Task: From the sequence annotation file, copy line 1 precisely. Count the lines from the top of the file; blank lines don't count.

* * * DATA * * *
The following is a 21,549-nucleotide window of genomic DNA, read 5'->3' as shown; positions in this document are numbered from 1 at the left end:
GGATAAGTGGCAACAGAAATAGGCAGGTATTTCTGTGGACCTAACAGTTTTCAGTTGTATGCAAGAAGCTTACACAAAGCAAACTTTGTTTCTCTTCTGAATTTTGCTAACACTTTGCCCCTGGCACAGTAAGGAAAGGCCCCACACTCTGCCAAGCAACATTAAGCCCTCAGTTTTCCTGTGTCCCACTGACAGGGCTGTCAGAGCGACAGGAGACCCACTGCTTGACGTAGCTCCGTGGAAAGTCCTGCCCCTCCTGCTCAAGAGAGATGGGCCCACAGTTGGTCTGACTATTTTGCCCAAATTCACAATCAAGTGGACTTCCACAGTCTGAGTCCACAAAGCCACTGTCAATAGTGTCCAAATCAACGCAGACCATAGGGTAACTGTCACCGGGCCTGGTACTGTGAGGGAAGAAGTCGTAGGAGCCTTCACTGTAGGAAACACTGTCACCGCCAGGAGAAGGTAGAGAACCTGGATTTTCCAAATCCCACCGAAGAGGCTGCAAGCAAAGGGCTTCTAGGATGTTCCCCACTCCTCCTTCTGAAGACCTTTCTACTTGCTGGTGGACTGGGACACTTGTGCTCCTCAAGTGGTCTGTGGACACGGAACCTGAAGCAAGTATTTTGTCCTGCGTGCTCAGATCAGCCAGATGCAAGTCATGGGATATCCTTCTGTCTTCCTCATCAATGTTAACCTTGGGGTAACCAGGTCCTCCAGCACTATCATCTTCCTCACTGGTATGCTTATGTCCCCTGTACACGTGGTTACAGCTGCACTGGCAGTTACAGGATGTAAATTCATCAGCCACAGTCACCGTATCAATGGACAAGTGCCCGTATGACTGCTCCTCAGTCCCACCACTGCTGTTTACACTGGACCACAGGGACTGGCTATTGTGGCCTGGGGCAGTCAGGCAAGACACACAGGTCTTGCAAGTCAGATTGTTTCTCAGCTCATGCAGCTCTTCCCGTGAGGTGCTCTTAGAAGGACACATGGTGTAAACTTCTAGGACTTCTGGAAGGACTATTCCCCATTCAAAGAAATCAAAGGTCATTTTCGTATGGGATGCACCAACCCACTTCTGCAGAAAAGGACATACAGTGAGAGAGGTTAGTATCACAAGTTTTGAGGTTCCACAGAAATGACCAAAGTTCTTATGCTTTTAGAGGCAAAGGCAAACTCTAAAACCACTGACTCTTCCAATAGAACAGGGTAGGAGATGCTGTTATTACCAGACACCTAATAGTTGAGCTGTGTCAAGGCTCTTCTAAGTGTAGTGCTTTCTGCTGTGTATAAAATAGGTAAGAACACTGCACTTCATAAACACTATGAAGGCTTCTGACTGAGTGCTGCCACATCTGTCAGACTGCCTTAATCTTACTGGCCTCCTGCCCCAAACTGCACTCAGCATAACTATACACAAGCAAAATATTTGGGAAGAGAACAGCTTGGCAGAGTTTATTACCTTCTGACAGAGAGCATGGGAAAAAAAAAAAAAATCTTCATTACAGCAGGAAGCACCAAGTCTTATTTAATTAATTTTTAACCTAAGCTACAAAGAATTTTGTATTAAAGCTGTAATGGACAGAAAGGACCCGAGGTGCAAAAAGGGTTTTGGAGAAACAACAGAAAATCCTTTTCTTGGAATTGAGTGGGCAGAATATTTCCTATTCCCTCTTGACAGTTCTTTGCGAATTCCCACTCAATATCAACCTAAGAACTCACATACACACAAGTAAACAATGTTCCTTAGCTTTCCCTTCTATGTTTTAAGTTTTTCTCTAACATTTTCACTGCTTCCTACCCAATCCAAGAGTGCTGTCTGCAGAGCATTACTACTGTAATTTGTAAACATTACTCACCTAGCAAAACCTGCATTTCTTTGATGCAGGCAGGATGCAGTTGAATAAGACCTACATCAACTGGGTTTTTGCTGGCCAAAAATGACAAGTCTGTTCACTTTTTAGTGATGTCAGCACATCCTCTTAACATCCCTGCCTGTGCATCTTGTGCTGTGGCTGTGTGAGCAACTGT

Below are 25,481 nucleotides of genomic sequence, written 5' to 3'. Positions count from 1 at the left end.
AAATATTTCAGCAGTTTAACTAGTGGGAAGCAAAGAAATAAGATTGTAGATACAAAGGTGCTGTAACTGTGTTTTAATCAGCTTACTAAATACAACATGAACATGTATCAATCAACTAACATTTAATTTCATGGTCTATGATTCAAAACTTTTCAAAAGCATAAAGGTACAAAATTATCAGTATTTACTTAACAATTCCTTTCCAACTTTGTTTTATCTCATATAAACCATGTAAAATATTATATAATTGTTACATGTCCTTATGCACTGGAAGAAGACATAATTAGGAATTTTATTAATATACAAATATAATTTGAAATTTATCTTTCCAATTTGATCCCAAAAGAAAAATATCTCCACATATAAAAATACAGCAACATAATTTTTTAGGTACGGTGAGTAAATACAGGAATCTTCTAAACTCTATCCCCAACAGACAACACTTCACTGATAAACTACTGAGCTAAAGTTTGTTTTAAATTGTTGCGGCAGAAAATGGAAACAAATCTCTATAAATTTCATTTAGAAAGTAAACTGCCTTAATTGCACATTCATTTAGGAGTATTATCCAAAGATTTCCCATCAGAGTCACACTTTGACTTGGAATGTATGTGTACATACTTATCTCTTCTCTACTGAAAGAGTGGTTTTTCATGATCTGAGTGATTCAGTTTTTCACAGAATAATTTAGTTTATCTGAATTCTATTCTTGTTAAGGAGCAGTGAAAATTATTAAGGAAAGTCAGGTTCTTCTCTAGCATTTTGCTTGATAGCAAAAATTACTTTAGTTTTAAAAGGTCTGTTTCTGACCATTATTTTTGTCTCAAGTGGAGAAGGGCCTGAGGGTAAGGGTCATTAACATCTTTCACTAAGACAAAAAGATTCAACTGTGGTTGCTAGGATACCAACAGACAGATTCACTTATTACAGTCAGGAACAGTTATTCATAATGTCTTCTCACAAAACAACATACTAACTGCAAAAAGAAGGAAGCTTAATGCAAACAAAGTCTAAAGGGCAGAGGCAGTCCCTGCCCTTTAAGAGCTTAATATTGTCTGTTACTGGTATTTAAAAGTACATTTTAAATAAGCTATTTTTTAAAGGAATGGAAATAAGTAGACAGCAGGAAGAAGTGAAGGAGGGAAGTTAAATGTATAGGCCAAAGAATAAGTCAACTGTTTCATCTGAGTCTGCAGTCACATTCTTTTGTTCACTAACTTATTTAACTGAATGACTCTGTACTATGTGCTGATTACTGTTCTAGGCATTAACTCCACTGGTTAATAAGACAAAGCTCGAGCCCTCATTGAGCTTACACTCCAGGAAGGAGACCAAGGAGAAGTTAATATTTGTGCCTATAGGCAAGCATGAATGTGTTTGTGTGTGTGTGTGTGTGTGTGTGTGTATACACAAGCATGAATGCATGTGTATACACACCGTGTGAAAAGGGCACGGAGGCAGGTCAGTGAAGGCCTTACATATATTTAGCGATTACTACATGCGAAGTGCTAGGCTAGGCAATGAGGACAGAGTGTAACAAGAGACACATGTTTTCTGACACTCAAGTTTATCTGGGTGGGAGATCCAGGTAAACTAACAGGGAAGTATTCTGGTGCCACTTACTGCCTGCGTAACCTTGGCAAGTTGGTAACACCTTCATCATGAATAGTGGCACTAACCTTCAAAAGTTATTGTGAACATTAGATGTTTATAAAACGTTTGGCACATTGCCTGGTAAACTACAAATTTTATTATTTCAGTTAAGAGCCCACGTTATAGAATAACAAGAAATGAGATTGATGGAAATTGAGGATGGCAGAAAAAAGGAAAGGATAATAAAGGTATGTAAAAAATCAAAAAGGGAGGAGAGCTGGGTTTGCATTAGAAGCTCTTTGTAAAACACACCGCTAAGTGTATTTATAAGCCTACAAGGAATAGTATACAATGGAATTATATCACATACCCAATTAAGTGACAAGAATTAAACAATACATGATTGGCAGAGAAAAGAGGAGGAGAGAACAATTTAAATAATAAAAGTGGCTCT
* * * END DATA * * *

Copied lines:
The following is a 21,549-nucleotide window of genomic DNA, read 5'->3' as shown; positions in this document are numbered from 1 at the left end: